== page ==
A long long time ago in this same galaxy, I wrote what may be Credit Slips' most popular post: What do bankruptcy mortgage servicing and phone sex in common? Today, I bring you a new comparison: bankruptcy mortgage servicing and ebola. At the outset, let me be very clear that ebola is a tragic health care crisis. I do not mean to minimize those deaths and illnesses with a comparison to mortgage servicing--although to be sure, poor mortgage servicing has tragic financial consequences.

Credit Slips
(posted 6 days 14 hours ago)
Marc Dreier
Associated Press

Imprisoned ex-lawyer Marc Dreier is back to writing legal pleas, this time on his own behalf.
Mr. Dreier, who is serving a 20-year prison sentence after pleading guilty to cheating investors out of hundreds of millions of dollars, faces a demand to testify in person in connection with a bankruptcy trial involving one of his former investors and his eponymous law firm.
But the one-time owner of multiple homes, an Aston Martin and 123-foot yacht doesn’t want to leave the confines of the low-security federal prison in Minnesota where he’s doing time to testify in the New York-based trial.

WSJ.com: Bankruptcy Beat
(posted 6 days 14 hours ago)

Acquisition-hungry banks and mortgage companies need to apply the same level of scrutiny to cultural fit as they do to a firm's financial statements and balance sheets.

BankThink
(posted 6 days 15 hours ago)

"Post hoc ergo propter hoc" - Latin for the fallacy of reasoning of "after this, therefore because of this."  This episode from West Wing assumes that at least one of the 27 lawyers in the room would know what it means.  Even Sheldon in Big Bang  show is familiar with this logical fallacy and so is all logical Spock.

(posted 6 days 15 hours ago)

"Post hoc ergo propter hoc" - Latin for the fallacy of reasoning of "after this, therefore because of this."  This episode from West Wing assumes that at least one of the 27 lawyers in the room would know what it means.

Miami Bankruptcy Law Blog
(posted 6 days 15 hours ago)

The Weil Bankruptcy Blog team is excited to bring you our Inaugural Review, highlighting important cases, topics, and themes in the restructuring world that we have addressed on the Weil Bankruptcy Blog in the past few months. In this first edition, we look back at interesting entries during the first half of the year. Going forward, we will be circulating a quarterly review and an annual review.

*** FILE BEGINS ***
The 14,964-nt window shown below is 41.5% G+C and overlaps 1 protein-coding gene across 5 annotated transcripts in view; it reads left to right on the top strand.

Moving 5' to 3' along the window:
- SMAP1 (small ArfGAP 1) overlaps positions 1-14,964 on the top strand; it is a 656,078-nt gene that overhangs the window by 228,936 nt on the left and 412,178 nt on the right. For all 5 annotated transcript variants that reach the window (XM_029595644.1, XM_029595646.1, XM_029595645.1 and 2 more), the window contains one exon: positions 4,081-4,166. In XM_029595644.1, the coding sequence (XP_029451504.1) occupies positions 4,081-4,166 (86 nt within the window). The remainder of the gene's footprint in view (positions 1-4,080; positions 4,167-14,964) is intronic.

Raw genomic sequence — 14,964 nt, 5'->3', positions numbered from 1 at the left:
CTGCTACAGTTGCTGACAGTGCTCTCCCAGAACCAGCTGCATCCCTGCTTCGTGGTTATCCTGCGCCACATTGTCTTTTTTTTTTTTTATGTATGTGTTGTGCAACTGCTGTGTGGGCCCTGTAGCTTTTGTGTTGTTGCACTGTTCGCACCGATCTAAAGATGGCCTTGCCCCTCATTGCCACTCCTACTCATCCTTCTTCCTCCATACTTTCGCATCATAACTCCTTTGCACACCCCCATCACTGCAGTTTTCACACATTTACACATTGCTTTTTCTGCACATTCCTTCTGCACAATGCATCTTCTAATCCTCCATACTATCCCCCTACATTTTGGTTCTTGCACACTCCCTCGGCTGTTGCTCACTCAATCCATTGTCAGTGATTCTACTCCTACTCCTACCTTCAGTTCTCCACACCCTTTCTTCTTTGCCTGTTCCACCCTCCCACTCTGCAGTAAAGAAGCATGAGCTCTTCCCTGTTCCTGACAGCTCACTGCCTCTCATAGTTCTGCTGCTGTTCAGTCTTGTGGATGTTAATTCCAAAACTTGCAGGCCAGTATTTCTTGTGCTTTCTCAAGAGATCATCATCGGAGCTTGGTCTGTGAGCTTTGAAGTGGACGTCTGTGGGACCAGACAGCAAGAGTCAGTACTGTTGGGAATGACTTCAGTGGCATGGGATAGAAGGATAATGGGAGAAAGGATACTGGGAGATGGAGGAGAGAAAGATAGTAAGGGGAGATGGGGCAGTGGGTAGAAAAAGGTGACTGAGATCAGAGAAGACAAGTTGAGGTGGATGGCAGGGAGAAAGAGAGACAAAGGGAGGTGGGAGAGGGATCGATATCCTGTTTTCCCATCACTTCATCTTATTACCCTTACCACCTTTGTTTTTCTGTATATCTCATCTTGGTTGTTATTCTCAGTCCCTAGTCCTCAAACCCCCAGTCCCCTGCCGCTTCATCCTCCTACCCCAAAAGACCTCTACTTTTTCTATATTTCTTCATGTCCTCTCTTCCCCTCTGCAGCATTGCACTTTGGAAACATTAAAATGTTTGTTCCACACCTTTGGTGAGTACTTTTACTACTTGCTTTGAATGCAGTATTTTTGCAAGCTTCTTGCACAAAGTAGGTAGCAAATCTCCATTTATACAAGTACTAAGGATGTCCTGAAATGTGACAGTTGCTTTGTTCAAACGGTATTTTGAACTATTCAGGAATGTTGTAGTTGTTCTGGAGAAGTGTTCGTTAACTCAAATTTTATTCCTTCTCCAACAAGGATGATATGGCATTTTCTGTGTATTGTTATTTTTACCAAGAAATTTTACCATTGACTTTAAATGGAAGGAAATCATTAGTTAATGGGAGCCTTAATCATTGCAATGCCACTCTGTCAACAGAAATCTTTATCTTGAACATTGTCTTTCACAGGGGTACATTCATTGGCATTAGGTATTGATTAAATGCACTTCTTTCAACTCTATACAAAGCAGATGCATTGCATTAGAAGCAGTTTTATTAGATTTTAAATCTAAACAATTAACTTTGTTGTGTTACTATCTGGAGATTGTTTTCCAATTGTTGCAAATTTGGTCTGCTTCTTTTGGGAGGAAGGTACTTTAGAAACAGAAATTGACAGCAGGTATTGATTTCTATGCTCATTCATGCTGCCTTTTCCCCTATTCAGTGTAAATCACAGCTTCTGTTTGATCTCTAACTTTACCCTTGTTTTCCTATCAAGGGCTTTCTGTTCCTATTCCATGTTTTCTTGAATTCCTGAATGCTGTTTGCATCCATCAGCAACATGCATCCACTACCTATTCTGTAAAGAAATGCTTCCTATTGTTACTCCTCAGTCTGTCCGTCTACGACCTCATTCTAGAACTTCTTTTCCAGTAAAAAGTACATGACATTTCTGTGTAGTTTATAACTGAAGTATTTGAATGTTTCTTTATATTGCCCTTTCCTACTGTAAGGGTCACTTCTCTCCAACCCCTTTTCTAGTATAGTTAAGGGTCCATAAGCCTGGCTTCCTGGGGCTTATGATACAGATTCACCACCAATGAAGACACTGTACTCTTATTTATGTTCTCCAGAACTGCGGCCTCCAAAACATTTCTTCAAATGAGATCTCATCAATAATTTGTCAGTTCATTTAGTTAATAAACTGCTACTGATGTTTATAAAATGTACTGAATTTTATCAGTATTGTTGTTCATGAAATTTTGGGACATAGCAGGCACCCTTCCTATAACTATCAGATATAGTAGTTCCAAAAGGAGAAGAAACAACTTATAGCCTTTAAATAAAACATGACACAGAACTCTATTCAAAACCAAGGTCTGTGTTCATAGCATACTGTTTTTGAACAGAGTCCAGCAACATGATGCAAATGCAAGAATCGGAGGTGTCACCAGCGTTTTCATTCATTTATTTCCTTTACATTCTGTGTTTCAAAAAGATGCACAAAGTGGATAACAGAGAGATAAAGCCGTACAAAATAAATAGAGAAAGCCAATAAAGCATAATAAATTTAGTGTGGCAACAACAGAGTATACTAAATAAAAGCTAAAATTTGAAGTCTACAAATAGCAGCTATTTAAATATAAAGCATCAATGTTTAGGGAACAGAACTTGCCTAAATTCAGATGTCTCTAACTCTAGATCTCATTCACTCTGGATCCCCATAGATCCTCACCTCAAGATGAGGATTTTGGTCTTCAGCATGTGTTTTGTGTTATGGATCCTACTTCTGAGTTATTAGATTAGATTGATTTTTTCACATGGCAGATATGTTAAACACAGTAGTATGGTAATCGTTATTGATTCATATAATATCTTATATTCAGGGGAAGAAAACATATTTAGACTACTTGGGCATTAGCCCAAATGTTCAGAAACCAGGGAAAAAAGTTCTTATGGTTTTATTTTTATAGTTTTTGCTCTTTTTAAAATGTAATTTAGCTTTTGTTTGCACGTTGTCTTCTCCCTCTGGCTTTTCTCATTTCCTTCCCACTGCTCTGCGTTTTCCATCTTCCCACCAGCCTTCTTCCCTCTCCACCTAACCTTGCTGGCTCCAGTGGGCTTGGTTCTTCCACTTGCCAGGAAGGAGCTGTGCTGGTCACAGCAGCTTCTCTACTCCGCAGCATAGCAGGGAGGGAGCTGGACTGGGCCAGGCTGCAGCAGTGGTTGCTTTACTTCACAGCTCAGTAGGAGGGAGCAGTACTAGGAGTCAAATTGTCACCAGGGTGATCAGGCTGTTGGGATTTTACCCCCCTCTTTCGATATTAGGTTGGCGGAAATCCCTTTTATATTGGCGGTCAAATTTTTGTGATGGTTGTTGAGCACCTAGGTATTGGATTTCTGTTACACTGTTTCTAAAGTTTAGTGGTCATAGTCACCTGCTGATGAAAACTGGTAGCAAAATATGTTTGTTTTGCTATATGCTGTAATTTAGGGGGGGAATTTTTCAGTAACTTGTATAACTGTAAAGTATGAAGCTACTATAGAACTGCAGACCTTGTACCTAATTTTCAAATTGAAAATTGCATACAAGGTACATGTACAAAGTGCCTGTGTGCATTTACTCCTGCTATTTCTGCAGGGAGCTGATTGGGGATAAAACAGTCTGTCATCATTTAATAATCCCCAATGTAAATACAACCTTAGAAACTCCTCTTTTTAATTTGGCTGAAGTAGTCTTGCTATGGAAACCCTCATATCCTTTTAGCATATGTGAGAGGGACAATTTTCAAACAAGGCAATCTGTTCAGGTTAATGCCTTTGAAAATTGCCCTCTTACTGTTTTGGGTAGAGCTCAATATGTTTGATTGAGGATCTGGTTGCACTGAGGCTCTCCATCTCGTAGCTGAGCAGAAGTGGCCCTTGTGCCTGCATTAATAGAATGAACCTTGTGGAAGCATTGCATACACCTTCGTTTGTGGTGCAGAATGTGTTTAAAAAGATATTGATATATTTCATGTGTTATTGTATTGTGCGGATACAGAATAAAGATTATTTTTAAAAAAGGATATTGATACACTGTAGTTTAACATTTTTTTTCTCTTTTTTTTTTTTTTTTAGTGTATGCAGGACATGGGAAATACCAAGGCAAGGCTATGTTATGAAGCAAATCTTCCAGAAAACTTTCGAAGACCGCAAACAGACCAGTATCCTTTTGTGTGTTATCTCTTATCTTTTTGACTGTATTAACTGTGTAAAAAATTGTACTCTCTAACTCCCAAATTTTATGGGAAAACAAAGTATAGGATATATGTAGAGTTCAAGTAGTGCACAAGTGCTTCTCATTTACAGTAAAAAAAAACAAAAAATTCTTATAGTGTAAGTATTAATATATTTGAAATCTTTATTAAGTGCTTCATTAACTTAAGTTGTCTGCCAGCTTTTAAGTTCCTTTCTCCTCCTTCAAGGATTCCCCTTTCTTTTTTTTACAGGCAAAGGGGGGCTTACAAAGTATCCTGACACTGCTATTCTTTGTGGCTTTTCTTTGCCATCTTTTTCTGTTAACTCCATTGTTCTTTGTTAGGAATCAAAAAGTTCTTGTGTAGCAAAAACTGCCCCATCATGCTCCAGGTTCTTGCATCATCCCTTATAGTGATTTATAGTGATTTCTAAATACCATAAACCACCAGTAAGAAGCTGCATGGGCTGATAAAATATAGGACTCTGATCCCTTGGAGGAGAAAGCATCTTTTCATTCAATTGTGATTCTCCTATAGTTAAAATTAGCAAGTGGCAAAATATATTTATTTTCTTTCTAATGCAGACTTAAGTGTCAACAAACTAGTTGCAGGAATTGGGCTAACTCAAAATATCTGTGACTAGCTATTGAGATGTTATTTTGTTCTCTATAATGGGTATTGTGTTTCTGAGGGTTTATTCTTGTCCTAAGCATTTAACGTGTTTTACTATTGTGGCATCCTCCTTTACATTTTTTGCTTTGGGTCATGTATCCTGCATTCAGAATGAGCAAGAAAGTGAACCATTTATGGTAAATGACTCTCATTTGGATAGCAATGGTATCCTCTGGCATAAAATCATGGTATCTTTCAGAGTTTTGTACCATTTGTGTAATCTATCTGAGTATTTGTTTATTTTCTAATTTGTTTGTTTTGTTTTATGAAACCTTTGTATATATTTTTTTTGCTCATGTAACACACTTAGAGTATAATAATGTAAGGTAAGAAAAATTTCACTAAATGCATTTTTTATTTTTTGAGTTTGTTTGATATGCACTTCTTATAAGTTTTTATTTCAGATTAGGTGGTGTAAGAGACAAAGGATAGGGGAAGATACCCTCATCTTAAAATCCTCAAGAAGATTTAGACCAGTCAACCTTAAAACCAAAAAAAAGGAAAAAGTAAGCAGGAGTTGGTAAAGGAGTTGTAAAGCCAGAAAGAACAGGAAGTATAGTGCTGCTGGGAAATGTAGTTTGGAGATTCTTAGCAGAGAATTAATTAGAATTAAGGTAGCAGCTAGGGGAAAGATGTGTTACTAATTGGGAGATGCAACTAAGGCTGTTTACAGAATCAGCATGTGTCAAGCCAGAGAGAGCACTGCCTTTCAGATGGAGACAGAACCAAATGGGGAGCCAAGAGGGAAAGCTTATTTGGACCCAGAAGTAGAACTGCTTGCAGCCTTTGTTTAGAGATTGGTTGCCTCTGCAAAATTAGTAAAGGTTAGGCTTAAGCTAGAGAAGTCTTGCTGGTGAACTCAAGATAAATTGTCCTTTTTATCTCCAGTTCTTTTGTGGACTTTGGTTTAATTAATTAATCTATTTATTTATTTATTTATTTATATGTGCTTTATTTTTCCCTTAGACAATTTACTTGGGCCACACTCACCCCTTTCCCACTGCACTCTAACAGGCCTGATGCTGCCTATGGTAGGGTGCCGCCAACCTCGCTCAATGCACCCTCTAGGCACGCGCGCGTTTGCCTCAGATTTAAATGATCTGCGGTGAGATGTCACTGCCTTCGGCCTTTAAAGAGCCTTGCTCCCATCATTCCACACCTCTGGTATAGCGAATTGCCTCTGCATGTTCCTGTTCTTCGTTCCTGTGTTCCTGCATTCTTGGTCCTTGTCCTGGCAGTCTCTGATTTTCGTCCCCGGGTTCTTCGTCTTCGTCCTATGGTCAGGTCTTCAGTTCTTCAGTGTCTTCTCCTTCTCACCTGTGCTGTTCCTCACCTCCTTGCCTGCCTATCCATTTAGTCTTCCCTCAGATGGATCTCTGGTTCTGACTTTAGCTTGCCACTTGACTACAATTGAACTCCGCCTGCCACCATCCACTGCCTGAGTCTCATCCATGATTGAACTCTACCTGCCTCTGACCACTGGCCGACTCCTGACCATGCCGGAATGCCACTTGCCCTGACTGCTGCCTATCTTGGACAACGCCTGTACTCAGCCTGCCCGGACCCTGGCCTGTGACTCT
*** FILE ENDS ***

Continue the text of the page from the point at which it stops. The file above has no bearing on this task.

We launched the Weil Bankruptcy Blog on September 29, 2010, with the ambitious target of posting a substantive bankruptcy and restructuring related article every weekday. We’re proud to say that, nearly four years later, we’ve published more than 1,000 blog posts, showcasing both the strength and depth of the talent in Weil’s Business Finance & Restructuring Department. Our blog posts are regularly republished in major legal publications, and the number of readers of our blog posts has vastly surpassed our expectations.
If you have a topic that interests you, please reach out to us to let us know. Lastly, if you’ve been enjoying the blog, please keep reading!
View the Weil Bankruptcy Blog 2014 Mid-Year Review here.
To receive a hardcopy of the Review please request one here.

(posted 6 days 15 hours ago)

When the bankruptcy laws were changed on October 17, 2005, there was an effort to curb abusive filings. To do so, a means test was authored utilizing IRS standards for acceptable expenses. In addition to the means test, there were requirements such as having completed a credit counseling session before a case can be filed+ Read More
The post Interesting Development in Some Chapter 13 Bankruptcy Cases appeared first on David M. Siegel.

(posted 6 days 16 hours ago)

The ABI Commission on bankruptcy reform has posted a short video that "identifies some key findings of the Commission to date." The purpose of the video, I suppose, is to try to begin to justify in advance the reforms the commission has been crafting since it was self-appointed in 2012, which are likely to be designed to transfer value from secured creditors, and lengthen the time and increase the cost of chapter 11 proceedings, and shift those to the secured creditors. The video should appear below, although my embedding skills are rudimentary at best: If for any reason there is no video above, it is currently on the commission home page, http://commission.abi.org/ .

The "findings" mentioned in the video are not factually supported, but are just false premises created to rationalize the anti-secured-claim agenda that the professionals who dominate the commission (there are virtually no clients, debtor or creditor, on the commission) have been sponsoring since the commission's earliest days.

Necessary and Proper
(posted 6 days 16 hours ago)

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Tax deductions may be hiding in your Chapter 13.
Did you file for an extension of time to file your income tax return?
Well, time to get the return done is running out:  returns are due October 15th.
If you are in a Chapter 13 bankruptcy case, you may have deductions you haven’t considered found in the payments the Chapter 13 trustee has made in your case.
If your plan provides for

  • curing mortgage arrears,
  • paying taxes,
  • spousal support or
  • business expenses,

consider claiming amounts paid to those creditors through your plan.
The Chapter 13 trustee is paying those claims with your money.  I see no reason that the trustee’s expenditures aren’t deductible to you.  Check with your tax professional.
And if you are several years into a Chapter 13, consider whether you can amend prior years to claim the trustee’s distributions for earlier years.

(posted 6 days 16 hours ago)

Post hoc ergo propter hoc (Latin: "after this, therefore because of this") is a 

(posted 6 days 17 hours ago)